I plead guilty to enjoying a cold beer or two, and I’ve watched with amazement as the decade-long bull market in the craft beer industry shows no signs of abating.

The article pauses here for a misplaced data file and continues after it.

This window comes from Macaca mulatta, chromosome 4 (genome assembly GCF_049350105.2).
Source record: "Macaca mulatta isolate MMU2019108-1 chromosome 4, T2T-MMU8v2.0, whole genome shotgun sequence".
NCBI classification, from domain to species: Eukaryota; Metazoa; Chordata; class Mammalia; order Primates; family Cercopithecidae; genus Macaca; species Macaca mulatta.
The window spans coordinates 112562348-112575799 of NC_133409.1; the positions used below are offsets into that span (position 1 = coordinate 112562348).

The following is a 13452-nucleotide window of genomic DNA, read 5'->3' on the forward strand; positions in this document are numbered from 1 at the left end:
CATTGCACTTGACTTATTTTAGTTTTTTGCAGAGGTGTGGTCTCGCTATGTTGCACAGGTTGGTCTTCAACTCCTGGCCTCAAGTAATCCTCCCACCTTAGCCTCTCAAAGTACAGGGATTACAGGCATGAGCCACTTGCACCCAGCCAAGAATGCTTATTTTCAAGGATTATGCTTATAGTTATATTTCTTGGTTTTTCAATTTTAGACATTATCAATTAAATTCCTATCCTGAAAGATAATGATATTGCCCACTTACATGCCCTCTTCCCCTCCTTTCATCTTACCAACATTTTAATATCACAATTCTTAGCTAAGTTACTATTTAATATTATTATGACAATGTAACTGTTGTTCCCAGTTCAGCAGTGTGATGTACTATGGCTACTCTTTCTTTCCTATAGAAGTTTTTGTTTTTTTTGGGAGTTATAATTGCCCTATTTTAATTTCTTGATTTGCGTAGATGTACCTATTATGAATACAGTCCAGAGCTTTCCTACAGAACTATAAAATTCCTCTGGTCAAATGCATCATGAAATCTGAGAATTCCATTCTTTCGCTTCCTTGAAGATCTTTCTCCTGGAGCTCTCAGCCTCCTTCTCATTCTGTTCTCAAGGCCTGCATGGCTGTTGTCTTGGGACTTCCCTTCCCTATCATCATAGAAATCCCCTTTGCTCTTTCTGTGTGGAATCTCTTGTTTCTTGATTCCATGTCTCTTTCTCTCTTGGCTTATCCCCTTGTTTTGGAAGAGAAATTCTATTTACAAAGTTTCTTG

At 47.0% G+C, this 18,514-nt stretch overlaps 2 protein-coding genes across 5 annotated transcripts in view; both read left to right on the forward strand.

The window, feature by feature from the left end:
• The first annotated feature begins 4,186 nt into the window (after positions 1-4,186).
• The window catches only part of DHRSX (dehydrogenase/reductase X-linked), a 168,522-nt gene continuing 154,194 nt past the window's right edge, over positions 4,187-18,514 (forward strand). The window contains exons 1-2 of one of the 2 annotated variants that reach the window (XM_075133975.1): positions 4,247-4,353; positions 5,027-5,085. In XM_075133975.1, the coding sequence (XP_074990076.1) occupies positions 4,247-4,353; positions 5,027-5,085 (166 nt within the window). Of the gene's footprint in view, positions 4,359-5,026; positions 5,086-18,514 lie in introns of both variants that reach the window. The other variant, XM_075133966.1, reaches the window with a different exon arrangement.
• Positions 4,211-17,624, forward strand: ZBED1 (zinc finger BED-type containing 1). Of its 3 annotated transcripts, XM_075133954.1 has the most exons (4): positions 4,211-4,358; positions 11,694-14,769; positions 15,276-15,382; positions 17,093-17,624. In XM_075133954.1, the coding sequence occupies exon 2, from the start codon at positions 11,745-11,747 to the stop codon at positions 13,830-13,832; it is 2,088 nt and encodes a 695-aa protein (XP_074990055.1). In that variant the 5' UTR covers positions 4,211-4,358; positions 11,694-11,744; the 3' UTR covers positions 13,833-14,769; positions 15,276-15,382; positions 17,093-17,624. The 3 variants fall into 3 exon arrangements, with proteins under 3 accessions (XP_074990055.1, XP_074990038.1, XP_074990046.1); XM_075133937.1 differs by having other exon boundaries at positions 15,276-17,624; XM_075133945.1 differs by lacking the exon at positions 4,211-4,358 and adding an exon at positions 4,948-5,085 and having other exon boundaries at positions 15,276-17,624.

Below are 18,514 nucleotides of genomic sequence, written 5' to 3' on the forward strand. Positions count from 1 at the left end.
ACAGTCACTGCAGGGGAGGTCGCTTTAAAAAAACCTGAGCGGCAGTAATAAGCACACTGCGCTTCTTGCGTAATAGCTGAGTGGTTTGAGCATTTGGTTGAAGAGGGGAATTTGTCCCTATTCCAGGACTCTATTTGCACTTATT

Retailers will be giving thanks this Thanksgiving for consumers gaining some extra green. According U.S. Bureau of Economic Analysis’ latest monthly report, income increases of $45.7 billion (0.2 percent) in October reflected a 0.7 percent increase in consumer spending. <br clear="none" /> <br clear="none" /> The income uptick, albeit modest, marks the second consecutive month of gain (up 0.2 percent in September 2009). It reverses the 0.6 percent dip previously experienced in September due to the cessation of the “Cash for Clunkers” stimulus. <br clear="none" /> <br clear="none" /> Retailers may very well be able to expect the spending increases to continue going into the holiday season, per recent research from Deloitte on consumer sentiment surrounding holiday spending. The study, which focused on Black Friday and Cyber Monday buying plans, found that many consumers (30 percent) are rethinking their original holiday spending plans and looking to spend more.<br clear="none" /> <br clear="none" /> Eighty-six percent plan to spend more on gifts than first budgeted for. Almost half (44 percent) of consumers reported plans to shop over the Thanksgiving holiday weekend, with 68 percent planning to visit stores, 46 percent expecting to shop online and 31 percent reporting that they will do both. <br clear="none" /> <br clear="none" /> According to <a href="http://blog.nielsen.com/nielsenwire/consumer/consumers-rush-the-web-earl... target="_blank">Nielsen data</a>, traffic to sites offering Black Friday sales jumped 87 percent to 7.0 million unique visitors during the week ending Nov. 15. Total minutes spent on deal sites increased by 763 percent over the four-week period ending Nov. 15. Top online retailers included Amazon, Wal-Mart and Best Buy.